Tuesday, October 23, 2018

Breaking Glass In Bakersfield

So sick & so tired of these two-faced bastards & corporate tools. They're coming for the "globalists", Senator, & no amount of hemming & hawing will save you.

Caravan!

Always on top of the news here at WEB OF EVIL (& ENNUI):

Two Words Tuesday

Pork Belly!

Monday, October 22, 2018

Little Slum I (Still) Live In

Imagine my surprise to find a picture of the legally-found-to-be-a-slum in which I live in the Times this a.m. Now imagine my joy when I realize that not only should this force the rent-seeking parasites to fix everything wrong w/ my apt., I may get a few thousand bones from it as well. (I've already called the pro bono law firm in question; several tries have only resulted in a busy signal. Hope that indicates every tenant of the prick mother-fucker landlords is calling, seeking redress.)

(Were this a current photo, you'd see the mini-van w/ a Denver Boot on it in which some low-life is living about where the two-tone model in the pic is. And the piggies think they can profit in this 'hood? Location, location, location, morons.)
Koreatown apartment owner agrees to pay $2.5 million in settlement of tenants' discrimination lawsuit
This is one of the five Koreatown apartment buildings cited in a 2016 lawsuit filed on behalf of 15 tenants who alleged that Latinos and residents with mental disabilities were pressured to move out so the owners could charge higher rents. (Gary Coronado / Los Angeles Times)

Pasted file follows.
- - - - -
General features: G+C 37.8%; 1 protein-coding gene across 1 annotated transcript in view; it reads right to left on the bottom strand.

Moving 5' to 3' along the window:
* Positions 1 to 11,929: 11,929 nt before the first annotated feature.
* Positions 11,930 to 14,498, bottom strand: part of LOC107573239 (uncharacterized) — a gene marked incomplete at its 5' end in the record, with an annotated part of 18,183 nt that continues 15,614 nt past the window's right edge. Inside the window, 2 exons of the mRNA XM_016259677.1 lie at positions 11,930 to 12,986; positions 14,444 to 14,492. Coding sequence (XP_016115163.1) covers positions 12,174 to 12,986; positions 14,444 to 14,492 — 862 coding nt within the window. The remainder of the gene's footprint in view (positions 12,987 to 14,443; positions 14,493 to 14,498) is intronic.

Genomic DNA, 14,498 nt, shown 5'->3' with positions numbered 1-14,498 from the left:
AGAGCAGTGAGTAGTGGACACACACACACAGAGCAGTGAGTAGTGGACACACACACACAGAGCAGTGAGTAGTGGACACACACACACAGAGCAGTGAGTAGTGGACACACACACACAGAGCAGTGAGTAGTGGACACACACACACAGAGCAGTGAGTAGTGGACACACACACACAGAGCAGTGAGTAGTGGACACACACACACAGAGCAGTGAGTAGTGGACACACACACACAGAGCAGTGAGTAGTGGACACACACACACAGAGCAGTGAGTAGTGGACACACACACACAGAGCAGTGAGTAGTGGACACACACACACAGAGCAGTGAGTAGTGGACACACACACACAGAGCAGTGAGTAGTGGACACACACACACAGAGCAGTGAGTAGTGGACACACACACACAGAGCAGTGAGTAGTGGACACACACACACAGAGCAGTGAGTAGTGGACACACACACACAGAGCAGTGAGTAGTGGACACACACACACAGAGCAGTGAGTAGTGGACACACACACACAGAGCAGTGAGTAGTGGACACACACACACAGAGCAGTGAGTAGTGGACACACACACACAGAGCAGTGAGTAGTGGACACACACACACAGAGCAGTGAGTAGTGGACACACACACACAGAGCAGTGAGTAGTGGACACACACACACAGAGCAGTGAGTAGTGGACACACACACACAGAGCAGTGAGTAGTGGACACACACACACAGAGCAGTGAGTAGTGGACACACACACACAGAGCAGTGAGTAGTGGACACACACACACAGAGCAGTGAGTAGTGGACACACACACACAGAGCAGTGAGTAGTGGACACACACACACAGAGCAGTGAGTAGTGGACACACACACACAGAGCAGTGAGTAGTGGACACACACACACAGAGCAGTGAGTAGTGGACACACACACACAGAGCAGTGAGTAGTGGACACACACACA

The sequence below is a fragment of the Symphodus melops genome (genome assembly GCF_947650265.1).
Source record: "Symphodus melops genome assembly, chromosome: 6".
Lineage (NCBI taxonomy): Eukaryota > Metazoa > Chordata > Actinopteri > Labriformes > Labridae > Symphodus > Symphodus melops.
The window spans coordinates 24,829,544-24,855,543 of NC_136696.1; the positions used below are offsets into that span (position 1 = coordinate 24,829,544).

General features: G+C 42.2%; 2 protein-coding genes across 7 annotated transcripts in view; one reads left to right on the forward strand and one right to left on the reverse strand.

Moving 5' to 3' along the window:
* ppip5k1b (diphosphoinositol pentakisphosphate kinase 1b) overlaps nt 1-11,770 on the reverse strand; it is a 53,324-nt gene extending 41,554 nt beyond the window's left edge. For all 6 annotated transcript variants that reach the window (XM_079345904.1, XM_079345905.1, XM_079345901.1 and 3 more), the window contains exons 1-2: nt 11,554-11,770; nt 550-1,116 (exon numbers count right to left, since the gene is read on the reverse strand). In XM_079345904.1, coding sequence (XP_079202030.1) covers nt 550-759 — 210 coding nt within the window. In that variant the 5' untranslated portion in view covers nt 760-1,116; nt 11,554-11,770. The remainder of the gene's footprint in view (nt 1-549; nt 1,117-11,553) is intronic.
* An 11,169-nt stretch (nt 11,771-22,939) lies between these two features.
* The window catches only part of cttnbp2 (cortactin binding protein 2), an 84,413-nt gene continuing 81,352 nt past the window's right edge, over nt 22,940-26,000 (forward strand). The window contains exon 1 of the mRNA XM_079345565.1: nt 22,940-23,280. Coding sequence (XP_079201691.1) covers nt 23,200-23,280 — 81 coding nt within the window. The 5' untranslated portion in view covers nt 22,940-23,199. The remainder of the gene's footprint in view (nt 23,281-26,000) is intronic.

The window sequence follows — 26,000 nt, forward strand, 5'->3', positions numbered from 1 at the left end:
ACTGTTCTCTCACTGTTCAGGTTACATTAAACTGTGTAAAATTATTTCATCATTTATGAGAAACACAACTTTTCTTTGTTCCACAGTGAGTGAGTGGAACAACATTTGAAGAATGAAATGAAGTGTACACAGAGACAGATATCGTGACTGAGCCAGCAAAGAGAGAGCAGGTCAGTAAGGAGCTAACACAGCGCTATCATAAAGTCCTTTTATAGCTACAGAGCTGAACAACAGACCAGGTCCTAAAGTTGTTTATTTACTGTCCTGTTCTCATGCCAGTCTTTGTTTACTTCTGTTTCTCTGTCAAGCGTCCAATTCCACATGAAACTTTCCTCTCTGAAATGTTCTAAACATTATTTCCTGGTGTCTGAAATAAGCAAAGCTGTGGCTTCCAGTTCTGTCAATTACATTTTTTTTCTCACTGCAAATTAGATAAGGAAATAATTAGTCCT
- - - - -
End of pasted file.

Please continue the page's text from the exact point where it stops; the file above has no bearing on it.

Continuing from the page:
A real estate investment firm has agreed to pay $2.5 million to settle a federal lawsuit alleging that it pressured Latino and mentally disabled tenants to leave its rent-controlled Koreatown buildings so it could raise the rents.

While denying they had done anything wrong, the Century City investment firm Optimus Properties LLC and several affiliated companies agreed to abide by fair housing laws to make physical repairs to the tenants’ apartments and to ensure that property managers and onsite managers receive fair-housing training.

In a novel form of relief worked out over days of negotiations, they agreed to reserve the next seven vacancies in its buildings for tenants receiving rent subsidies under the federal Section 8 program.

Optimus also agreed to accept late rent payments from three disabled tenants who had received multiple eviction notices for delaying payment up to five days until they received their Social Security checks.

In a joint statement released Friday after U.S. District Court Judge Stephen V. Wilson signed an order dismissing the case, the tenants’ attorneys said the defendants had made “important commitments to ensure fair housing policies and practices are in place for its Koreatown apartment buildings.”